Is your team resistant to change? Tips for change management in your company.

Posted On: 09 February 2017

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Here at Advisory Works, when we work with a business on strategy, we don’t just leave after the document has been approved and signed. 

The most important part of the process – disciplined execution – is still to come, and this is usually the area where strategy fails. Why? People are notoriously resistant to change. 

What causes resistance to change?

The main causes of resistance to change arise from fear. That may be fear of conflict, as change causes a person to come into contact with new people and new situations that can create anxiety. Fear of being held accountable and being “punished” for mistakes makes people not want to disrupt the status quo. And fear of failure and losing one’s job – and with it, security for one’s family – make avoiding risk seem like a perfect idea.

We’ve spoken before about how a good leader makes their team feel safe. Nowhere is this more important during a time of strategic realignment and change. How do you do this? Through a robust change management process.

What is change management?

Managing organisational change is about much more than just implementing new policies or strategies; at its core it touches on psychology, behavioral science, systems thinking and many more disciplines. Change creates disruption, and the ease to which your company and people adjust to that disruption will mark how well you perform in the market.

To manage change successfully, your organisation has to deal with the wider implications of that change. Change not only has tangible impacts on business lines and strategic direction, but it impacts employees – and often clients and customers – on a deep, personal level. Change confronts and challenges. It supports and disrupts. This is way any successful change management strategy focuses not on the organisation, but on the people.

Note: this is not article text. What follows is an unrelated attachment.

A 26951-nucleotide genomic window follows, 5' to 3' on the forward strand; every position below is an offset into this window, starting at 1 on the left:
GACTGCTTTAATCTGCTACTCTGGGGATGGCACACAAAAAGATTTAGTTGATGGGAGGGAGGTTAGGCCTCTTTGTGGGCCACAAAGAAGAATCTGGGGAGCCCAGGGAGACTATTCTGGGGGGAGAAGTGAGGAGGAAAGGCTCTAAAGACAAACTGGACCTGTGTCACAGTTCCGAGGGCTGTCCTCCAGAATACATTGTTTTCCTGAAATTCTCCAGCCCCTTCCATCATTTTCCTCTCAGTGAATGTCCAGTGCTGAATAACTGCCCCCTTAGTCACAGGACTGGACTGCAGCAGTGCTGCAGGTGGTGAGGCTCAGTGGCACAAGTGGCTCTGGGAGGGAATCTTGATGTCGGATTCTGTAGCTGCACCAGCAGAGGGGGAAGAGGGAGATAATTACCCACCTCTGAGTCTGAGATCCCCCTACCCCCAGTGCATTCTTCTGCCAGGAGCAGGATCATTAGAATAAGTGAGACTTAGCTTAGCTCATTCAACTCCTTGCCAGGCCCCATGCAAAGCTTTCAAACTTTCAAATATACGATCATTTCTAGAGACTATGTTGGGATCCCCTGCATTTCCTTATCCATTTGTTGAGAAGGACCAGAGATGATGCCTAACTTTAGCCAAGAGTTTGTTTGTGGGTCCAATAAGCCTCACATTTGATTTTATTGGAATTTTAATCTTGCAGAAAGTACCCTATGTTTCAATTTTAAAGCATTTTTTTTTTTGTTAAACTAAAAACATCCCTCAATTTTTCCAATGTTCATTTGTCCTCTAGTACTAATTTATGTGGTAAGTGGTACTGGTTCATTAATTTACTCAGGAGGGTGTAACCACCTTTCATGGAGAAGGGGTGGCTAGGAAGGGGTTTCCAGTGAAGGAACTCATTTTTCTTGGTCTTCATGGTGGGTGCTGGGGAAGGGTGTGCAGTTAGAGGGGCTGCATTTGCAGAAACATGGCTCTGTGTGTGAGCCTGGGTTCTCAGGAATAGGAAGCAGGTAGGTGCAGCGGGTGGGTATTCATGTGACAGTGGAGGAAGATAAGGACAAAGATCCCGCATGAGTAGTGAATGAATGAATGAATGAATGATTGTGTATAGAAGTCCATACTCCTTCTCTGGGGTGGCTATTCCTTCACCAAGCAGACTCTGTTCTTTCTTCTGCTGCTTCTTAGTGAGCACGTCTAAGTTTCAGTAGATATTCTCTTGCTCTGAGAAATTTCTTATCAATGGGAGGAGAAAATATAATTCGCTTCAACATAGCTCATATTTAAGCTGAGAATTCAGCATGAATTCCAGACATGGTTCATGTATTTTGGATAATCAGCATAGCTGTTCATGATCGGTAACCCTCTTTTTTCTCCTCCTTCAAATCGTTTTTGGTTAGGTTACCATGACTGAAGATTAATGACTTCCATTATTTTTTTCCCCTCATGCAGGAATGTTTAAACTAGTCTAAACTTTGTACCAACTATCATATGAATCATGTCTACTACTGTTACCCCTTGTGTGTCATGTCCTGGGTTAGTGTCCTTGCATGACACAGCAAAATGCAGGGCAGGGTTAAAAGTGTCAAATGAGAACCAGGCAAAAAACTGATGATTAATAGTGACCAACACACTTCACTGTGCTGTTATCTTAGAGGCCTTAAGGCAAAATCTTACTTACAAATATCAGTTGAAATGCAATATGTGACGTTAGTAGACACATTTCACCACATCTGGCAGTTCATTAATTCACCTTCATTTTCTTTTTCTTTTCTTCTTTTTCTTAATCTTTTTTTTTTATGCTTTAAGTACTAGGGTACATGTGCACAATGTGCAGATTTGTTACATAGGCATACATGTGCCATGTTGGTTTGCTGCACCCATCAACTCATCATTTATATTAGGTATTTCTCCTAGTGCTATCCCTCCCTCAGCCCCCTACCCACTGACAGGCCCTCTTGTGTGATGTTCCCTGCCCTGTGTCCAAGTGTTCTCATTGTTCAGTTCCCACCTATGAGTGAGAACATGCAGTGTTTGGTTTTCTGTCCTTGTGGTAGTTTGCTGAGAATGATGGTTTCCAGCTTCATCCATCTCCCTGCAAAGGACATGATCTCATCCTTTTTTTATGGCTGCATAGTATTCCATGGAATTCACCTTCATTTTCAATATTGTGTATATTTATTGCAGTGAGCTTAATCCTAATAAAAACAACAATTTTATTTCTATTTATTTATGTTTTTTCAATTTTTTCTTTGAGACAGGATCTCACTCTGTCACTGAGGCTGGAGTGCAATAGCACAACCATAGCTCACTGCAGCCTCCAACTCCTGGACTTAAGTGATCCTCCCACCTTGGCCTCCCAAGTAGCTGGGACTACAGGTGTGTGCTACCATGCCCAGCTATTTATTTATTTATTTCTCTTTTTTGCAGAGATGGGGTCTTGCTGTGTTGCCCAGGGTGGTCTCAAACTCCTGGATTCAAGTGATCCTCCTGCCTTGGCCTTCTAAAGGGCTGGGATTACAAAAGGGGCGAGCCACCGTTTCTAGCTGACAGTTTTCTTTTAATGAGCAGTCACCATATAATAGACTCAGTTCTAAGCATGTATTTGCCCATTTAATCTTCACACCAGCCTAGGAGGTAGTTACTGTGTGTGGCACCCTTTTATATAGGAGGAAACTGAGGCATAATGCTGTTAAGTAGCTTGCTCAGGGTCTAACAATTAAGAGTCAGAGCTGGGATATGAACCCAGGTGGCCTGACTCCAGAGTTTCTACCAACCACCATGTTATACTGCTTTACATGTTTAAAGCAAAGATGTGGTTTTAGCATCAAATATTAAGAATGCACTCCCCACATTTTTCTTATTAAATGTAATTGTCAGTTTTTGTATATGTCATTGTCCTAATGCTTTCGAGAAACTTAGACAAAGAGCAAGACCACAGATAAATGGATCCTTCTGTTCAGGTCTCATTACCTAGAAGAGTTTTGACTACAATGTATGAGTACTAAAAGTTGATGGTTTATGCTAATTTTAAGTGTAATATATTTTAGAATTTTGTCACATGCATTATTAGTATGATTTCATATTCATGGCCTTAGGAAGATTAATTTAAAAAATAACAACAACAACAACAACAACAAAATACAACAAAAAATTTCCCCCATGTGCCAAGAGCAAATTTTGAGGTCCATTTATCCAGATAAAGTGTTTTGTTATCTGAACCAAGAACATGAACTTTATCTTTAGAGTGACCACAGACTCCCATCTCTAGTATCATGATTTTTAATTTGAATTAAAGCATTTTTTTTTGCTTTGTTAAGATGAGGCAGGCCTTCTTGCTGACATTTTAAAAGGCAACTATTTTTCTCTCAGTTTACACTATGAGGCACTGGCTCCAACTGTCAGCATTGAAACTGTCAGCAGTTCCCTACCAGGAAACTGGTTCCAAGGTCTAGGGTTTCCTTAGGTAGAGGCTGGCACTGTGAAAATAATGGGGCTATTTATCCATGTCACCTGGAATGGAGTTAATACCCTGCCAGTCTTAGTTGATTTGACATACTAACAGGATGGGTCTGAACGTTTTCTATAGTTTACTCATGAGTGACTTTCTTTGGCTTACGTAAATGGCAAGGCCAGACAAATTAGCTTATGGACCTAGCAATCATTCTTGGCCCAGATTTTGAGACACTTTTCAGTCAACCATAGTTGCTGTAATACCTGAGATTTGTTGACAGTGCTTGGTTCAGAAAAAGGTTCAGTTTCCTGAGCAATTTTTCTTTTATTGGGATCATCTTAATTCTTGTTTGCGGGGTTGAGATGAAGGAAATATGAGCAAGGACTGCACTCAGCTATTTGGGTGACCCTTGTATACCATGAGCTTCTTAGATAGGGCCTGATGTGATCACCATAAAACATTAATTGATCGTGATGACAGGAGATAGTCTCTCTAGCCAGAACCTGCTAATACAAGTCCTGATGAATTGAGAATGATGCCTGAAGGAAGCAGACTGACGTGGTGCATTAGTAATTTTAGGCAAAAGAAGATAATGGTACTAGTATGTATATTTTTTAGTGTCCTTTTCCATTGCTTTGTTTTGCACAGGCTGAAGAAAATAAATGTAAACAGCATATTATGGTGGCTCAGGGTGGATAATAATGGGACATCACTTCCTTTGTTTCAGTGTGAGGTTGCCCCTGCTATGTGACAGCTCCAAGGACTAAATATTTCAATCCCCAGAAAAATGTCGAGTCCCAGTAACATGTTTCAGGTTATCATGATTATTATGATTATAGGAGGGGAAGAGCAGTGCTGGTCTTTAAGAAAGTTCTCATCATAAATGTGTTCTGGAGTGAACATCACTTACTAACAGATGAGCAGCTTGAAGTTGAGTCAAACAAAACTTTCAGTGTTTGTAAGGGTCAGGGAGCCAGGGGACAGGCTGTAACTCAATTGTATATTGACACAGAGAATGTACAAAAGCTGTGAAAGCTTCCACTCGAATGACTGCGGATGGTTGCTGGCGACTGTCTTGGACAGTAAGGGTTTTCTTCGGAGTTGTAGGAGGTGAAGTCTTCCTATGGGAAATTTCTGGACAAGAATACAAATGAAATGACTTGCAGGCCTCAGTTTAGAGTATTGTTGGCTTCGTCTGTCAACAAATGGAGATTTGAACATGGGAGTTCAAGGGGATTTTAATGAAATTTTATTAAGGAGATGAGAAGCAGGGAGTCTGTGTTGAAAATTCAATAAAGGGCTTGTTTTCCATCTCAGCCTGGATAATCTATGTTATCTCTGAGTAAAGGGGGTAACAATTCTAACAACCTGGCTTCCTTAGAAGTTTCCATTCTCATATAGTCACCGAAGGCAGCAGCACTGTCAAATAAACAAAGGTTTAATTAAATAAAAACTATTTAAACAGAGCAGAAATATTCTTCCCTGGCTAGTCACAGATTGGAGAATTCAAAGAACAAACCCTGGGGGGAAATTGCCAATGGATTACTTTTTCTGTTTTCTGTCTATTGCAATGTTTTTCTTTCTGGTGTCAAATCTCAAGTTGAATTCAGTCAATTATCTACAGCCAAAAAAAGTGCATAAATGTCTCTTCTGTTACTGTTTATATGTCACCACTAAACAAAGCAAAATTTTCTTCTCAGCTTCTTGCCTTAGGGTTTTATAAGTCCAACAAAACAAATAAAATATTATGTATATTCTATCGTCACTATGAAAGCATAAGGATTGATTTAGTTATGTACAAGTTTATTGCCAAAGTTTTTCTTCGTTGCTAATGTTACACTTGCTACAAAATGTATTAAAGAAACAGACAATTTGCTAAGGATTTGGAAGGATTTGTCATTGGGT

Effective change management varies from firm to firm, but it will often incorporate some of the following techniques, as outlined in this discussion with John Spence:

  • Create an irresistible case for change: You have to show people there is no other option – there’s no going back. Change absolutely must happen. If you don’t close the door to the past, people will cling to the other ways and no change will happen.
  • Define a clear and compelling vision for the future: This is what your strategy will outline. You need to show people what the future looks like, and get them excited about the role they will play within that future.
  • Create a sense of urgency: You need to move people into the change quickly, otherwise they become complacent and will slip back to their old ways.
  • Have a guiding coalition of people who wave the change flag: This is all about leadership. You need all your organisational leaders (not just your senior leaders, but leaders from “within the ranks”) to be change agents – fully aligned, 100% committed, and ready to champion change.
  • Plan for small wins: In the strategy, plot out specific small wins, so that you can show your team regular achievements weeks and months out from the initial change. This helps to keep momentum going.
  • Empower employees to own the change process: When employees own the change process, they’ll be fully committed to it. This ensures the change becomes part of the company culture. 

Change management is a broad discipline that requires the instigator to invoke a wide range of skills in order to ensure change is communicated clearly, implemented painlessly, and promoted enthusiastically. If these policies and programs are in place, resistance to strategic change will become a thing of the past.

How does your company manage strategic change? Learn more about change management and strategic execution in our free guide, The Four Cornerstones of Strategic Execution.

The Four Cornerstones of Strategic Execution

Topics: Strategy Execution